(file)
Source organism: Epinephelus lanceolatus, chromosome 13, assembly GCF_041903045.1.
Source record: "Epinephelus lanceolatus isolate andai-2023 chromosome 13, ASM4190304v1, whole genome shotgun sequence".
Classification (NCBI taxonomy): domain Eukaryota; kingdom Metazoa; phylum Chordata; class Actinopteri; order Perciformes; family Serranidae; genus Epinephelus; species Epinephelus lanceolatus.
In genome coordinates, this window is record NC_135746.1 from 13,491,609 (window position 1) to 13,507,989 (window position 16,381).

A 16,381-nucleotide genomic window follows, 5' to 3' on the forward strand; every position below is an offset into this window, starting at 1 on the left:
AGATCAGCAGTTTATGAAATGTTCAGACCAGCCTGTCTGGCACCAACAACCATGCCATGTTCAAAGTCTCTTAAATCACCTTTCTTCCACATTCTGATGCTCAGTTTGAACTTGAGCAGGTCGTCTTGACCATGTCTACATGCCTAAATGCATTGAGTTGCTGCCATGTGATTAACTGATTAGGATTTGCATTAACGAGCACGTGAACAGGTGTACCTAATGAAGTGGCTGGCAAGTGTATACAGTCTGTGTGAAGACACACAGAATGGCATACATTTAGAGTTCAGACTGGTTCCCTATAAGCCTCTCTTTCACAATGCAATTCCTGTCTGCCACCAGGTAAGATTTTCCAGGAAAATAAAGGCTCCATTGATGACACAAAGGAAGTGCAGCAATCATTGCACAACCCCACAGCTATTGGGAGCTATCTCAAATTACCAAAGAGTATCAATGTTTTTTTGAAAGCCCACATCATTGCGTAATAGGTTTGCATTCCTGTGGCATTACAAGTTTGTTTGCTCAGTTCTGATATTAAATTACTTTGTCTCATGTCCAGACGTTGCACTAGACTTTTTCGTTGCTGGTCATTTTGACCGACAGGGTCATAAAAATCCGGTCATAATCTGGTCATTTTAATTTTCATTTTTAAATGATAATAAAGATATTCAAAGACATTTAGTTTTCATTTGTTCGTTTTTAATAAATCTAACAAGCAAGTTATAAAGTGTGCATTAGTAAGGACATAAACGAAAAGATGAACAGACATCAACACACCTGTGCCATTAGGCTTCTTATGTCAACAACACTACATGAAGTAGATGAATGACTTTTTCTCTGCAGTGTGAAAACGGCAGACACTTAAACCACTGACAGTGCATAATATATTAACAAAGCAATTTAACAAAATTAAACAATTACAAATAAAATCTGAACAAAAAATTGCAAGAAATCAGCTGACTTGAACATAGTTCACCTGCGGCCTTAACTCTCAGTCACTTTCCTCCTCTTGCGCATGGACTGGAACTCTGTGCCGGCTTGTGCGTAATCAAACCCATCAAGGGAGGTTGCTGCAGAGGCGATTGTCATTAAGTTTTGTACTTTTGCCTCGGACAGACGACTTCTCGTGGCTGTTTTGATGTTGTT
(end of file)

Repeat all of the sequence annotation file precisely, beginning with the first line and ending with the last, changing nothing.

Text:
Source organism: Epinephelus lanceolatus, chromosome 13, assembly GCF_041903045.1.
Source record: "Epinephelus lanceolatus isolate andai-2023 chromosome 13, ASM4190304v1, whole genome shotgun sequence".
Classification (NCBI taxonomy): domain Eukaryota; kingdom Metazoa; phylum Chordata; class Actinopteri; order Perciformes; family Serranidae; genus Epinephelus; species Epinephelus lanceolatus.
In genome coordinates, this window is record NC_135746.1 from 13,491,609 (window position 1) to 13,507,989 (window position 16,381).

A 16,381-nucleotide genomic window follows, 5' to 3' on the forward strand; every position below is an offset into this window, starting at 1 on the left:
AGATCAGCAGTTTATGAAATGTTCAGACCAGCCTGTCTGGCACCAACAACCATGCCATGTTCAAAGTCTCTTAAATCACCTTTCTTCCACATTCTGATGCTCAGTTTGAACTTGAGCAGGTCGTCTTGACCATGTCTACATGCCTAAATGCATTGAGTTGCTGCCATGTGATTAACTGATTAGGATTTGCATTAACGAGCACGTGAACAGGTGTACCTAATGAAGTGGCTGGCAAGTGTATACAGTCTGTGTGAAGACACACAGAATGGCATACATTTAGAGTTCAGACTGGTTCCCTATAAGCCTCTCTTTCACAATGCAATTCCTGTCTGCCACCAGGTAAGATTTTCCAGGAAAATAAAGGCTCCATTGATGACACAAAGGAAGTGCAGCAATCATTGCACAACCCCACAGCTATTGGGAGCTATCTCAAATTACCAAAGAGTATCAATGTTTTTTTGAAAGCCCACATCATTGCGTAATAGGTTTGCATTCCTGTGGCATTACAAGTTTGTTTGCTCAGTTCTGATATTAAATTACTTTGTCTCATGTCCAGACGTTGCACTAGACTTTTTCGTTGCTGGTCATTTTGACCGACAGGGTCATAAAAATCCGGTCATAATCTGGTCATTTTAATTTTCATTTTTAAATGATAATAAAGATATTCAAAGACATTTAGTTTTCATTTGTTCGTTTTTAATAAATCTAACAAGCAAGTTATAAAGTGTGCATTAGTAAGGACATAAACGAAAAGATGAACAGACATCAACACACCTGTGCCATTAGGCTTCTTATGTCAACAACACTACATGAAGTAGATGAATGACTTTTTCTCTGCAGTGTGAAAACGGCAGACACTTAAACCACTGACAGTGCATAATATATTAACAAAGCAATTTAACAAAATTAAACAATTACAAATAAAATCTGAACAAAAAATTGCAAGAAATCAGCTGACTTGAACATAGTTCACCTGCGGCCTTAACTCTCAGTCACTTTCCTCCTCTTGCGCATGGACTGGAACTCTGTGCCGGCTTGTGCGTAATCAAACCCATCAAGGGAGGTTGCTGCAGAGGCGATTGTCATTAAGTTTTGTACTTTTGCCTCGGACAGACGACTTCTCGTGGCTGTTTTGATGTTGTT